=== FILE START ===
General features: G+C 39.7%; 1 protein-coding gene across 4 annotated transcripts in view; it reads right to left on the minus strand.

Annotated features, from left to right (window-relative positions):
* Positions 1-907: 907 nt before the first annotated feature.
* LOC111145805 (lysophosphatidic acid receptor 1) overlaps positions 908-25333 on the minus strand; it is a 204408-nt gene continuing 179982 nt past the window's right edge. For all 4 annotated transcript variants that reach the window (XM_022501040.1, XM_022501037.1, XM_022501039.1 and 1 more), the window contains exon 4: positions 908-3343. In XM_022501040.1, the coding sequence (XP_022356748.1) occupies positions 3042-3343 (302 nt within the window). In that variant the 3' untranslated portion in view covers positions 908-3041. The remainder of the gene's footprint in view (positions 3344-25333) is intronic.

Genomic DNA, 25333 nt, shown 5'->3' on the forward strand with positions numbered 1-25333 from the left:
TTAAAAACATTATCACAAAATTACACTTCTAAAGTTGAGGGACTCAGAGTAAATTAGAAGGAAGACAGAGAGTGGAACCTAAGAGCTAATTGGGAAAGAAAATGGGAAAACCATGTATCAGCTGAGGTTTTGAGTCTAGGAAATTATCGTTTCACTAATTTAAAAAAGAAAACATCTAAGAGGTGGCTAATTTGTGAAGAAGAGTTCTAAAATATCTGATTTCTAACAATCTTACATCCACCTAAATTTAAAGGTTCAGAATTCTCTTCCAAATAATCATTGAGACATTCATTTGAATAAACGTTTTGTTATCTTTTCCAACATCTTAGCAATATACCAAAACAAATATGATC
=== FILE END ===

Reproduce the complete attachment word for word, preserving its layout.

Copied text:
General features: G+C 39.7%; 1 protein-coding gene across 4 annotated transcripts in view; it reads right to left on the minus strand.

Annotated features, from left to right (window-relative positions):
* Positions 1-907: 907 nt before the first annotated feature.
* LOC111145805 (lysophosphatidic acid receptor 1) overlaps positions 908-25333 on the minus strand; it is a 204408-nt gene continuing 179982 nt past the window's right edge. For all 4 annotated transcript variants that reach the window (XM_022501040.1, XM_022501037.1, XM_022501039.1 and 1 more), the window contains exon 4: positions 908-3343. In XM_022501040.1, the coding sequence (XP_022356748.1) occupies positions 3042-3343 (302 nt within the window). In that variant the 3' untranslated portion in view covers positions 908-3041. The remainder of the gene's footprint in view (positions 3344-25333) is intronic.

Genomic DNA, 25333 nt, shown 5'->3' on the forward strand with positions numbered 1-25333 from the left:
TTAAAAACATTATCACAAAATTACACTTCTAAAGTTGAGGGACTCAGAGTAAATTAGAAGGAAGACAGAGAGTGGAACCTAAGAGCTAATTGGGAAAGAAAATGGGAAAACCATGTATCAGCTGAGGTTTTGAGTCTAGGAAATTATCGTTTCACTAATTTAAAAAAGAAAACATCTAAGAGGTGGCTAATTTGTGAAGAAGAGTTCTAAAATATCTGATTTCTAACAATCTTACATCCACCTAAATTTAAAGGTTCAGAATTCTCTTCCAAATAATCATTGAGACATTCATTTGAATAAACGTTTTGTTATCTTTTCCAACATCTTAGCAATATACCAAAACAAATATGATC